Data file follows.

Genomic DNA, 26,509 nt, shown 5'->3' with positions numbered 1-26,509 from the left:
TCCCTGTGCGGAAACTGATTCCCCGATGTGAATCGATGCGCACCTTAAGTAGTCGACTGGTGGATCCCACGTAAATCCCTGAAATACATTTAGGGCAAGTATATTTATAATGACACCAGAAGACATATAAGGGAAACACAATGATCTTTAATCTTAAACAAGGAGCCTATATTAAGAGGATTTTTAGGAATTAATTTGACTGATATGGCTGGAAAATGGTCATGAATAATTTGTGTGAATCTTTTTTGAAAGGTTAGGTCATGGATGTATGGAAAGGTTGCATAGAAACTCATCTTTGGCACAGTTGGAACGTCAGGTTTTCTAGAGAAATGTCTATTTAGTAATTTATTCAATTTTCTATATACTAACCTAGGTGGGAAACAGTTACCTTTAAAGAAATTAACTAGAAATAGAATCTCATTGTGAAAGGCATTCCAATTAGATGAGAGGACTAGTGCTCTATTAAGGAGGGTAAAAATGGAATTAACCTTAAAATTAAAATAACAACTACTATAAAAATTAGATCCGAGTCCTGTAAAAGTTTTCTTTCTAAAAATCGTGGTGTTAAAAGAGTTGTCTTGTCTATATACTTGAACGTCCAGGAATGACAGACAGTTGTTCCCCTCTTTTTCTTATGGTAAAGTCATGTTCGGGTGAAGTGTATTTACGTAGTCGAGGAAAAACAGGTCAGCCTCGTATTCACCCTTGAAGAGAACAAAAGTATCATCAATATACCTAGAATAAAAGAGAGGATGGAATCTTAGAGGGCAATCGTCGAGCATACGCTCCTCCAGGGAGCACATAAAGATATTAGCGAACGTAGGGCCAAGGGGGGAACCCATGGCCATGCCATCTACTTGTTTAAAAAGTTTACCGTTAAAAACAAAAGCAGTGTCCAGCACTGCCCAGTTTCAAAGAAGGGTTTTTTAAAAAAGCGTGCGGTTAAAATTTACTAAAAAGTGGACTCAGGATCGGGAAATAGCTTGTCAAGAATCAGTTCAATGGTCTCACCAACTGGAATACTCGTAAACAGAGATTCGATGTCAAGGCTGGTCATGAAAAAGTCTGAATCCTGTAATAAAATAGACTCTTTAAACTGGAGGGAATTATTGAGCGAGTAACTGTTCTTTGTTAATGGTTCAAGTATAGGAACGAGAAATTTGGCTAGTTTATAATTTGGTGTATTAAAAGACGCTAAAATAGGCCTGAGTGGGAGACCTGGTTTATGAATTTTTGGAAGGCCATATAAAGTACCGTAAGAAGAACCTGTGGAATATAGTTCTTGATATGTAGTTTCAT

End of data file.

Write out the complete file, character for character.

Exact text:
Genomic DNA, 26,509 nt, shown 5'->3' with positions numbered 1-26,509 from the left:
TCCCTGTGCGGAAACTGATTCCCCGATGTGAATCGATGCGCACCTTAAGTAGTCGACTGGTGGATCCCACGTAAATCCCTGAAATACATTTAGGGCAAGTATATTTATAATGACACCAGAAGACATATAAGGGAAACACAATGATCTTTAATCTTAAACAAGGAGCCTATATTAAGAGGATTTTTAGGAATTAATTTGACTGATATGGCTGGAAAATGGTCATGAATAATTTGTGTGAATCTTTTTTGAAAGGTTAGGTCATGGATGTATGGAAAGGTTGCATAGAAACTCATCTTTGGCACAGTTGGAACGTCAGGTTTTCTAGAGAAATGTCTATTTAGTAATTTATTCAATTTTCTATATACTAACCTAGGTGGGAAACAGTTACCTTTAAAGAAATTAACTAGAAATAGAATCTCATTGTGAAAGGCATTCCAATTAGATGAGAGGACTAGTGCTCTATTAAGGAGGGTAAAAATGGAATTAACCTTAAAATTAAAATAACAACTACTATAAAAATTAGATCCGAGTCCTGTAAAAGTTTTCTTTCTAAAAATCGTGGTGTTAAAAGAGTTGTCTTGTCTATATACTTGAACGTCCAGGAATGACAGACAGTTGTTCCCCTCTTTTTCTTATGGTAAAGTCATGTTCGGGTGAAGTGTATTTACGTAGTCGAGGAAAAACAGGTCAGCCTCGTATTCACCCTTGAAGAGAACAAAAGTATCATCAATATACCTAGAATAAAAGAGAGGATGGAATCTTAGAGGGCAATCGTCGAGCATACGCTCCTCCAGGGAGCACATAAAGATATTAGCGAACGTAGGGCCAAGGGGGGAACCCATGGCCATGCCATCTACTTGTTTAAAAAGTTTACCGTTAAAAACAAAAGCAGTGTCCAGCACTGCCCAGTTTCAAAGAAGGGTTTTTTAAAAAAGCGTGCGGTTAAAATTTACTAAAAAGTGGACTCAGGATCGGGAAATAGCTTGTCAAGAATCAGTTCAATGGTCTCACCAACTGGAATACTCGTAAACAGAGATTCGATGTCAAGGCTGGTCATGAAAAAGTCTGAATCCTGTAATAAAATAGACTCTTTAAACTGGAGGGAATTATTGAGCGAGTAACTGTTCTTTGTTAATGGTTCAAGTATAGGAACGAGAAATTTGGCTAGTTTATAATTTGGTGTATTAAAAGACGCTAAAATAGGCCTGAGTGGGAGACCTGGTTTATGAATTTTTGGAAGGCCATATAAAGTACCGTAAGAAGAACCTGTGGAATATAGTTCTTGATATGTAGTTTCAT